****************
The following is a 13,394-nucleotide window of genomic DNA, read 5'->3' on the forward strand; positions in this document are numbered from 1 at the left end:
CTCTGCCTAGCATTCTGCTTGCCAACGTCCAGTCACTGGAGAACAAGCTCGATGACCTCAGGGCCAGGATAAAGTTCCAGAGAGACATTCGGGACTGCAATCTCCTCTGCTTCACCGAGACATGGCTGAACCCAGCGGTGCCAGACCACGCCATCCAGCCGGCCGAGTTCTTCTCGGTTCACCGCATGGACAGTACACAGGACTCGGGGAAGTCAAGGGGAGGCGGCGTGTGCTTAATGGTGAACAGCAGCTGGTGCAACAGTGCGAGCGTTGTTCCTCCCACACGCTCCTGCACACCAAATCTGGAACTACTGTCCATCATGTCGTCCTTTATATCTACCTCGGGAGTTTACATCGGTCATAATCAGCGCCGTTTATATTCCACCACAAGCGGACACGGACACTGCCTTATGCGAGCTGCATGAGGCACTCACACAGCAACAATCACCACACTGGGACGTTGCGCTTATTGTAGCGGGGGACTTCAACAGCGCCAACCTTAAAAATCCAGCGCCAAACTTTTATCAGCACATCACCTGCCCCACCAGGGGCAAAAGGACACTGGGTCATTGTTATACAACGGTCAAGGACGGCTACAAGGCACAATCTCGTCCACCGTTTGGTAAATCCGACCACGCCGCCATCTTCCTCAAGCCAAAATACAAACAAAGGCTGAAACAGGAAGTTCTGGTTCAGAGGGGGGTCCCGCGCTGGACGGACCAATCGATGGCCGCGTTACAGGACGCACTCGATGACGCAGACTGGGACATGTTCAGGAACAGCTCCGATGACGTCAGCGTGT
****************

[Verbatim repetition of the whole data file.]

The following is a 13,394-nucleotide window of genomic DNA, read 5'->3' on the forward strand; positions in this document are numbered from 1 at the left end:
CTCTGCCTAGCATTCTGCTTGCCAACGTCCAGTCACTGGAGAACAAGCTCGATGACCTCAGGGCCAGGATAAAGTTCCAGAGAGACATTCGGGACTGCAATCTCCTCTGCTTCACCGAGACATGGCTGAACCCAGCGGTGCCAGACCACGCCATCCAGCCGGCCGAGTTCTTCTCGGTTCACCGCATGGACAGTACACAGGACTCGGGGAAGTCAAGGGGAGGCGGCGTGTGCTTAATGGTGAACAGCAGCTGGTGCAACAGTGCGAGCGTTGTTCCTCCCACACGCTCCTGCACACCAAATCTGGAACTACTGTCCATCATGTCGTCCTTTATATCTACCTCGGGAGTTTACATCGGTCATAATCAGCGCCGTTTATATTCCACCACAAGCGGACACGGACACTGCCTTATGCGAGCTGCATGAGGCACTCACACAGCAACAATCACCACACTGGGACGTTGCGCTTATTGTAGCGGGGGACTTCAACAGCGCCAACCTTAAAAATCCAGCGCCAAACTTTTATCAGCACATCACCTGCCCCACCAGGGGCAAAAGGACACTGGGTCATTGTTATACAACGGTCAAGGACGGCTACAAGGCACAATCTCGTCCACCGTTTGGTAAATCCGACCACGCCGCCATCTTCCTCAAGCCAAAATACAAACAAAGGCTGAAACAGGAAGTTCTGGTTCAGAGGGGGGTCCCGCGCTGGACGGACCAATCGATGGCCGCGTTACAGGACGCACTCGATGACGCAGACTGGGACATGTTCAGGAACAGCTCCGATGACGTCAGCGTGT